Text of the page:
By Deanna Mascle
You have to spend a buck to make a buck, and starting a company proves that rule. Often, people looking to open a business need to invest in some start-up equipment or consumables and those items can be costly. The long term shows promise, but having a solid foundation to open your business is important. So just what are the options for finding enough funds to get your company off the ground?
Your first and easiest source of start-up funding may logically be your friends and family. They know you, your dreams, goals and ideas, and they know how motivated you are to carry out the plans that you’ve surely told them about already. However, entering into a business relationship with friends and family isn’t always a good idea. These people won’t be able to be objective about their contribution and may only be providing you money based on personal feelings. Money and emotions should never mix. In addition, finding other sources of investors that are experts in the field may prove to be more useful, as these individuals can provide you with advice and counsel for your business.
Before accepting money, be sure to have a frank discussion on what will happen if the business fails. Be sure that you have a backup plan for repaying loans. Friends often say, “Don’t worry about it; pay me back when you can.” In reality, if your company fails, your friendships could be damaged by your inability to pay. Finally, if you do accept loans or donations from friends and relatives, be sure to document them as if they were from strangers. Should you later decide to seek venture capital or bank loans, those officials will want to see a paper trail.
Private investors are another option. Venture capital operations tend to deal with more established companies, but “angels” are often willing to take a chance on a brand new startup. However, an angel is not a smiling benefactor waiting to rain down money as a gift. Angels are shrewd investors who expect a solid return on their investment. A well-crafted business plan and excellent negotiating skills are absolutely required to secure funding from an angel.
Bank loans are another possibility. However, banks absolutely demand a solid paperwork trail. They are generally reluctant to invest in brand new businesses unless they are backed by impeccable personal credit. Even then, you must be prepared to demonstrate hard numbers as opposed to projections. Signed contracts from customers, a lot of collateral, and a willingness to forgo your own salary can all help to convince a bank.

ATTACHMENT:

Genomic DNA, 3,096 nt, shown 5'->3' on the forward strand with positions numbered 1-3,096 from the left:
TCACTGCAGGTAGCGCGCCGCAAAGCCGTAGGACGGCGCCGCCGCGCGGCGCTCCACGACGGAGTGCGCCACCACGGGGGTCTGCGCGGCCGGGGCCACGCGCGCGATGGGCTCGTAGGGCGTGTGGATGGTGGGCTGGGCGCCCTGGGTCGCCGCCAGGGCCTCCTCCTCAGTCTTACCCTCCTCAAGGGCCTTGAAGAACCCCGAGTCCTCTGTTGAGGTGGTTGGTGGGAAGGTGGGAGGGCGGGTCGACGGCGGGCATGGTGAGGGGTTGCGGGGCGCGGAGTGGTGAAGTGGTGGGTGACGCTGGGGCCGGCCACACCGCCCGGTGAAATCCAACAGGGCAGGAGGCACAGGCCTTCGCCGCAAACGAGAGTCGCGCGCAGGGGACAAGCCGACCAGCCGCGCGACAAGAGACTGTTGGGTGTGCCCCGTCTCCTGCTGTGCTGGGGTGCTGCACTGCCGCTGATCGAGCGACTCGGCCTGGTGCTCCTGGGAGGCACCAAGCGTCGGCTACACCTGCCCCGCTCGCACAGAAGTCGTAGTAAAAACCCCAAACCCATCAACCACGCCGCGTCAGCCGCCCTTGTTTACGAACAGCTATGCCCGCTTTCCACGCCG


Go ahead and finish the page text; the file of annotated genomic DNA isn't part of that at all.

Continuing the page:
Do not overlook creative means of financing your new venture. In many cases, you can start operations on a shoestring, and gradually build your company by re-investing your profits. This works best for companies that require little or no inventory and are, at least initially, run from a home office rather than a storefront. You may be able to tap into your retirement fund for startup capital. Credit cards are an option, but should be used sparingly. Talk with the Small Business Administration about their financing programs. Matthew Lesko’s “Free Money” books offer a compilation of funding sources ranging from the common to the obscure. With a 90 day money back guarantee, the books are definitely worth a look.
Raising start up capital can be difficult. However, by looking creatively at the problem, writing a sound business plan, and considering every available source of funding, it is possible to find the money for almost any new business venture. Patience and a sense of humor are invaluable.
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